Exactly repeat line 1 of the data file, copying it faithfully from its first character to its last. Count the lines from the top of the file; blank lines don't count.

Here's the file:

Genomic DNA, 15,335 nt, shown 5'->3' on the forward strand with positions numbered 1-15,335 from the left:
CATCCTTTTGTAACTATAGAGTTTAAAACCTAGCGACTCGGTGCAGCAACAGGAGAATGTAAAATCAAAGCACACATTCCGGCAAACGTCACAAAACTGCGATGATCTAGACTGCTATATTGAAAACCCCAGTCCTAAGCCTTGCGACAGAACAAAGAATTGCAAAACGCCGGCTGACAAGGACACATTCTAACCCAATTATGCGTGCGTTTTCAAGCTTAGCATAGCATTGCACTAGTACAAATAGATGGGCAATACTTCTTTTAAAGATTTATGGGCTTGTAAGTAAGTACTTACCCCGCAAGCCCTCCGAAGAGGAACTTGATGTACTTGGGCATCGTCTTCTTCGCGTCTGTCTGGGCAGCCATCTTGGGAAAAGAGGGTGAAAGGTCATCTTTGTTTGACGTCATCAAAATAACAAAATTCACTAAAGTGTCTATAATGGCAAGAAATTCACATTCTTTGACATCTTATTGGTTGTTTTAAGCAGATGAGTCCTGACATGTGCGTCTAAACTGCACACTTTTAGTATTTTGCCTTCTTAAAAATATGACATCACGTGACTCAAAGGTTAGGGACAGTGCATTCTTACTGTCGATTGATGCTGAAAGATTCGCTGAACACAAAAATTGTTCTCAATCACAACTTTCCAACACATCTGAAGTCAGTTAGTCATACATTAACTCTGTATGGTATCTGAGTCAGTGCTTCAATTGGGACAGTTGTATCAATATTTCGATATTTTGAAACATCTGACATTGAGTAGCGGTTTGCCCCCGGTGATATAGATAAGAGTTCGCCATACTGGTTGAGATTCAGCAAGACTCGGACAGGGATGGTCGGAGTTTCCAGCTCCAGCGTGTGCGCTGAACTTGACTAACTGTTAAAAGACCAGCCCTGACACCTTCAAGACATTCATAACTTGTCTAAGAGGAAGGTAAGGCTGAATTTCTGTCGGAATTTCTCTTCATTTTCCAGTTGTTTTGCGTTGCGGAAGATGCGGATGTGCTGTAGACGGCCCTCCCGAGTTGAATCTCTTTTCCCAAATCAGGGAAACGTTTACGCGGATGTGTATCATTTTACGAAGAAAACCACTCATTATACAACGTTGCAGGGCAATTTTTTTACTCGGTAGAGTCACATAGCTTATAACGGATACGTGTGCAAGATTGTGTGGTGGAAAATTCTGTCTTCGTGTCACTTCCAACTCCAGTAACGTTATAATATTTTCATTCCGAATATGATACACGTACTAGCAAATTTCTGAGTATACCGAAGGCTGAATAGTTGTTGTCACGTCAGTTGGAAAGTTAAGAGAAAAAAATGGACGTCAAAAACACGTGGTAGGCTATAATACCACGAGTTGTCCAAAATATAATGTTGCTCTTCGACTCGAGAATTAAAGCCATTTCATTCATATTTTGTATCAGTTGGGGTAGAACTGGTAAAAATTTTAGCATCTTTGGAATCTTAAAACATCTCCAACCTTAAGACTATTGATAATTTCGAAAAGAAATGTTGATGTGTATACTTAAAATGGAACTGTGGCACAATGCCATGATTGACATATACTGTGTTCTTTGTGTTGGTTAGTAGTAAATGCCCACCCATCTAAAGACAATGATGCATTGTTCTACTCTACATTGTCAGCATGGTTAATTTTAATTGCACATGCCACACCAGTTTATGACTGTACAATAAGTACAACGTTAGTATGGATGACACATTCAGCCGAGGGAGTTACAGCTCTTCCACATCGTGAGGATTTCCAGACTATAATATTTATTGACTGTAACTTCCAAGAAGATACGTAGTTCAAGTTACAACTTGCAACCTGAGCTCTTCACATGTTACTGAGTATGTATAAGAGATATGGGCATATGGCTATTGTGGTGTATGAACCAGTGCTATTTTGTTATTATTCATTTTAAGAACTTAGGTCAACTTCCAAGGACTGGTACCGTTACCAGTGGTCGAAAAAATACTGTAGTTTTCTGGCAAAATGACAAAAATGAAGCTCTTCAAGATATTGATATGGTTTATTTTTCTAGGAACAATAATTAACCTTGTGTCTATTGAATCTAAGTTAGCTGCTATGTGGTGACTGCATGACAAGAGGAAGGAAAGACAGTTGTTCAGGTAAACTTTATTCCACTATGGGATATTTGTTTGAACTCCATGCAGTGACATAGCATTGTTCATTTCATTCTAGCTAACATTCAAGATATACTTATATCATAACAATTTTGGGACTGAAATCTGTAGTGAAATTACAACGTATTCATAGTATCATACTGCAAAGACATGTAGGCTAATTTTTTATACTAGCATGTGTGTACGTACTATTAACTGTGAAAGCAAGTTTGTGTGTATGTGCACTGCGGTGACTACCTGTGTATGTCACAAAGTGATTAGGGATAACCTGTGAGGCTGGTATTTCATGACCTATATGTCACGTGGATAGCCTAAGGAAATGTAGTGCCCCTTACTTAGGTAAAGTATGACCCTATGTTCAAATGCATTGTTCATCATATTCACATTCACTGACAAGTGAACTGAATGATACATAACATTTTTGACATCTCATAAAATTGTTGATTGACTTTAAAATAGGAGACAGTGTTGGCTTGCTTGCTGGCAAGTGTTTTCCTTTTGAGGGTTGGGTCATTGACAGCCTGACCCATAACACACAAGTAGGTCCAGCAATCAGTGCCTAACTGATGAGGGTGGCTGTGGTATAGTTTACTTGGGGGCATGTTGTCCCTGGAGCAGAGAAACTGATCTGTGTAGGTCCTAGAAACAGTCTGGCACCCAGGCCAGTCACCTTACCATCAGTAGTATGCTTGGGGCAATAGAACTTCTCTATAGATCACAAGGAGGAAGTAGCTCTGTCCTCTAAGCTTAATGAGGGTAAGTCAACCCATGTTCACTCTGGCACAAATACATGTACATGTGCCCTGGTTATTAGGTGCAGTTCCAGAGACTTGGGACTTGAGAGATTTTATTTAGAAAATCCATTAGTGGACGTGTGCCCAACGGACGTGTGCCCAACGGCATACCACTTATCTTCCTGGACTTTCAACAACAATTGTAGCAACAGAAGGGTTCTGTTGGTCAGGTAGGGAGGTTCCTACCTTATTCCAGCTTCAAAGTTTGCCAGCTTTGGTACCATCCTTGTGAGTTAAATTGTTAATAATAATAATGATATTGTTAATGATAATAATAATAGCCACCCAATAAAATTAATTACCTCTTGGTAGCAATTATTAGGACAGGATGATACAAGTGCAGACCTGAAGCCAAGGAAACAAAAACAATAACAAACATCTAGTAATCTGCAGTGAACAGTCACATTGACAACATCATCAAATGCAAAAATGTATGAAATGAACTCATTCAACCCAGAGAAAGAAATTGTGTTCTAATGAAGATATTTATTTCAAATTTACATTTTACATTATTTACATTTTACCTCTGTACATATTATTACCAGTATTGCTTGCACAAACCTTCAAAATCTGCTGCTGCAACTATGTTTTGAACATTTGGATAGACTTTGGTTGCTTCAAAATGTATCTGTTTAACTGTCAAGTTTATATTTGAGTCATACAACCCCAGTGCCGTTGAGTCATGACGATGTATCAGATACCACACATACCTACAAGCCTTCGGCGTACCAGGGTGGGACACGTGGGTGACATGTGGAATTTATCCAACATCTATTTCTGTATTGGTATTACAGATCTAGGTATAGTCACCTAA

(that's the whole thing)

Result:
Genomic DNA, 15,335 nt, shown 5'->3' on the forward strand with positions numbered 1-15,335 from the left: